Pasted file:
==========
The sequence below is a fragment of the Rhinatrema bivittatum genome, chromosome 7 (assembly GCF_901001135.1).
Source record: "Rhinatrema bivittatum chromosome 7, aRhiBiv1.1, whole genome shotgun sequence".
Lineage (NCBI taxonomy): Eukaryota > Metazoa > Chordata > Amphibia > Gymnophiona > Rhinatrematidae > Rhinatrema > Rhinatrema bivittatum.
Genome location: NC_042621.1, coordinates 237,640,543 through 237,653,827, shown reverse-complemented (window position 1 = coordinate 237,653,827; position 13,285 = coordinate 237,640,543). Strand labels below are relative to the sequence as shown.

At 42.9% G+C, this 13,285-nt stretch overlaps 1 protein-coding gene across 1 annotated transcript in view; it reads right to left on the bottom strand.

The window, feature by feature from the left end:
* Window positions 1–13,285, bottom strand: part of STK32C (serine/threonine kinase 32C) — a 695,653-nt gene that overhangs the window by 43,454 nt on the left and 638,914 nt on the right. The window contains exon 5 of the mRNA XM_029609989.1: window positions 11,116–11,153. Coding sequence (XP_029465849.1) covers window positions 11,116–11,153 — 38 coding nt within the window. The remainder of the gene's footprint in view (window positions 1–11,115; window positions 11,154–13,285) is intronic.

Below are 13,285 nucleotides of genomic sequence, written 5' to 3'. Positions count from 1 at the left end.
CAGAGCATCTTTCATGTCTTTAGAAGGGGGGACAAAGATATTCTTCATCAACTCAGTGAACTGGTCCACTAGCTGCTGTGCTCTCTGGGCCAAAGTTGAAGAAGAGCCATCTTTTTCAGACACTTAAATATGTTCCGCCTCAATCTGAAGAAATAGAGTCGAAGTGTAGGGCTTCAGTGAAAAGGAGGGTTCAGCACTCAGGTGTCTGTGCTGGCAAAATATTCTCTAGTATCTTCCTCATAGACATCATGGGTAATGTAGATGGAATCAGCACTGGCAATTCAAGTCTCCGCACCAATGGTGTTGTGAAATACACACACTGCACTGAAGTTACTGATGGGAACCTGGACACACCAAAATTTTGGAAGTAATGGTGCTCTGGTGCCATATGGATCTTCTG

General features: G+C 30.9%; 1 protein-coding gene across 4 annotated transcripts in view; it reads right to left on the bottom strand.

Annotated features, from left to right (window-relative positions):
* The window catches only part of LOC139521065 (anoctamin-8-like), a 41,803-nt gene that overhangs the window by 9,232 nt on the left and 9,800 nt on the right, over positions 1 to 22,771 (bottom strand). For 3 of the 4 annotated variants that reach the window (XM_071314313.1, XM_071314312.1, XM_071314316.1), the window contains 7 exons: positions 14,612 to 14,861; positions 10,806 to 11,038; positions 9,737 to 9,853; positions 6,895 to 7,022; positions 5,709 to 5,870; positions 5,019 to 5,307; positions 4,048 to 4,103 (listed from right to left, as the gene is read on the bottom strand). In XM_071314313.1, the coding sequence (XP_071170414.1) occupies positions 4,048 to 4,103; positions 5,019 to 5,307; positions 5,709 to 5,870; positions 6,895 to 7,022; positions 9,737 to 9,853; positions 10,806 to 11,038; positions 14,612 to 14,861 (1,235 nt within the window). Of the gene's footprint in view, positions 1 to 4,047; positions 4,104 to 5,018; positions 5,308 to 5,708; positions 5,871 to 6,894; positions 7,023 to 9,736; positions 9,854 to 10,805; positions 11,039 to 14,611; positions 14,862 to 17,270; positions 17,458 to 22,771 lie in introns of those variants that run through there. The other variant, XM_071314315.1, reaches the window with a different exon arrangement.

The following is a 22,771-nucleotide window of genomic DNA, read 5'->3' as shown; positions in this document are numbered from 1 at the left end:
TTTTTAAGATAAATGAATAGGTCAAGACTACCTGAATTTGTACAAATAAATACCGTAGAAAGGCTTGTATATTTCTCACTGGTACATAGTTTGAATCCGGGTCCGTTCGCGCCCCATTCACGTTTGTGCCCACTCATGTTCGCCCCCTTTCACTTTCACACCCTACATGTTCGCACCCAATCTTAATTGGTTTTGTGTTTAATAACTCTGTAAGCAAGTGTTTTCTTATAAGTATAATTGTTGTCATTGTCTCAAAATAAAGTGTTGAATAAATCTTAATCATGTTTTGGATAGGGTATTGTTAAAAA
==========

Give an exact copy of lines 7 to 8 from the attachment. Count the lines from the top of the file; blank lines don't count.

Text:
* Window positions 1–13,285, bottom strand: part of STK32C (serine/threonine kinase 32C) — a 695,653-nt gene that overhangs the window by 43,454 nt on the left and 638,914 nt on the right. The window contains exon 5 of the mRNA XM_029609989.1: window positions 11,116–11,153. Coding sequence (XP_029465849.1) covers window positions 11,116–11,153 — 38 coding nt within the window. The remainder of the gene's footprint in view (window positions 1–11,115; window positions 11,154–13,285) is intronic.

Below are 13,285 nucleotides of genomic sequence, written 5' to 3'. Positions count from 1 at the left end.